Cats also require consistency. Rearranging the furniture may bother a cat that is losing night vision. Either leave the old couch where it's been the last 10 years or use a nightlight so it can be seen. You can also expect trouble if you take a job that requires you to be away all day after you've worked at home for the last several years. You may need to hire a neighbor, trustworthy teen, or sitter to visit with the animal during the day. Some changes may need to be made in routine or the surroundings to help your older pet. A pet that used to sleep through the night may now need a nocturnal bathroom break. The cat that used to leap on your bed may now need a ramp or step stool. The dog that only slept outside may now need to become a house pet. The animal that only slept on cold tile may now need a padded bed with a blanket. The dog that used to come when he heard the car in the driveway may now need you to stamp your foot when you enter so he knows you are home. The cat that fastidiously groomed himself may now need you to comb out the knots everyday. The pet that never needed his nails clipped may now need them trimmed on a weekly basis. All of these changes are simple, but can significantly add to the quality of an older pet's life.
The Older Pet's Body Changes
In general, the changes seen with aging in our pets are similar to those we see in ourselves. All the body systems are affected. You'll notice gray hairs on your pet's face and body, perhaps a drier and flakier coat. Little and sometimes big bumps and lumps may appear on previously flawless skin. Muscle strength may decrease, resulting in a larger waistline and less enthusiasm for all day runs. Joints may become arthritic, so the dog that used to be a mean, lean fighting machine, may start to slow down and gain weight as those aching joints limit exercise. The ability to hear, see, taste, and smell will all diminish. Even your pet's appetite may decrease if he can't smell his dinner any longer. You'll notice a cloudiness in those beautiful eyes that wasn't there a few short years ago. Even your pet's nails will change, becoming harder and growing faster that before. Years of accumulated tarter can lead to gum disease resulting in bad breath, sore teeth, and a desire to skip dinner and those hard treats.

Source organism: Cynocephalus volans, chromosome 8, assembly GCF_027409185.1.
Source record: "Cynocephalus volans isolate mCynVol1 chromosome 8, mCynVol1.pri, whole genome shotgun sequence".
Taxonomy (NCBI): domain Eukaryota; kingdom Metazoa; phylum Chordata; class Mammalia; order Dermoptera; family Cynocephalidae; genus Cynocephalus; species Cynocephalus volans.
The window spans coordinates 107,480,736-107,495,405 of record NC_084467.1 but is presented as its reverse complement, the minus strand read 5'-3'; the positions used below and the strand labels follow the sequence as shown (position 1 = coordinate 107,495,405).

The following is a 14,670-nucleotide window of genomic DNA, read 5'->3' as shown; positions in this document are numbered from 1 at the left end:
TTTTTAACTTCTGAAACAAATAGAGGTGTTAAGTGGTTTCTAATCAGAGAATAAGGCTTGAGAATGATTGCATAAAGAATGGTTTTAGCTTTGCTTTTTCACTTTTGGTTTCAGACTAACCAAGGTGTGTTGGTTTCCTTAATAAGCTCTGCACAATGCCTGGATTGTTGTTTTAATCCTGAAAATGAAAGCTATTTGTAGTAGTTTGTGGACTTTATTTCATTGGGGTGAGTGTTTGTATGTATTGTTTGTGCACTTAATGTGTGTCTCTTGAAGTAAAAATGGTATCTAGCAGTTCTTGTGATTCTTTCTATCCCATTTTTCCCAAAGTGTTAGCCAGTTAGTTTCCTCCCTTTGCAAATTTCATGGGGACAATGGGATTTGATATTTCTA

As the outside changes, so does the inside of your older pet. The kidneys will not function at 100 percent, so your pet may drink and urinate more. The digestive tract will change, possibly resulting in a pet with constipation. Heart disease becomes far more likely in an older animal, as do thyroid problems and diseases such as diabetes. And, just as in people, the incidence of all types of cancer increases. And though we don't like to think about it, some of our older pets will experience a decrease in their mental abilities.
How To Meet Your Older Pet's Needs
Remember that the changes you see in your older pet should not be ignored. Just because these changes accompany aging does not mean that they can't be stopped, slowed, or even reversed. At the least, you may be able to make minor changes that help both your pet and you cope. The extra time you spend meeting your older pet's needs will allow you to enjoy more quality time with one of the best friend's you'll ever have.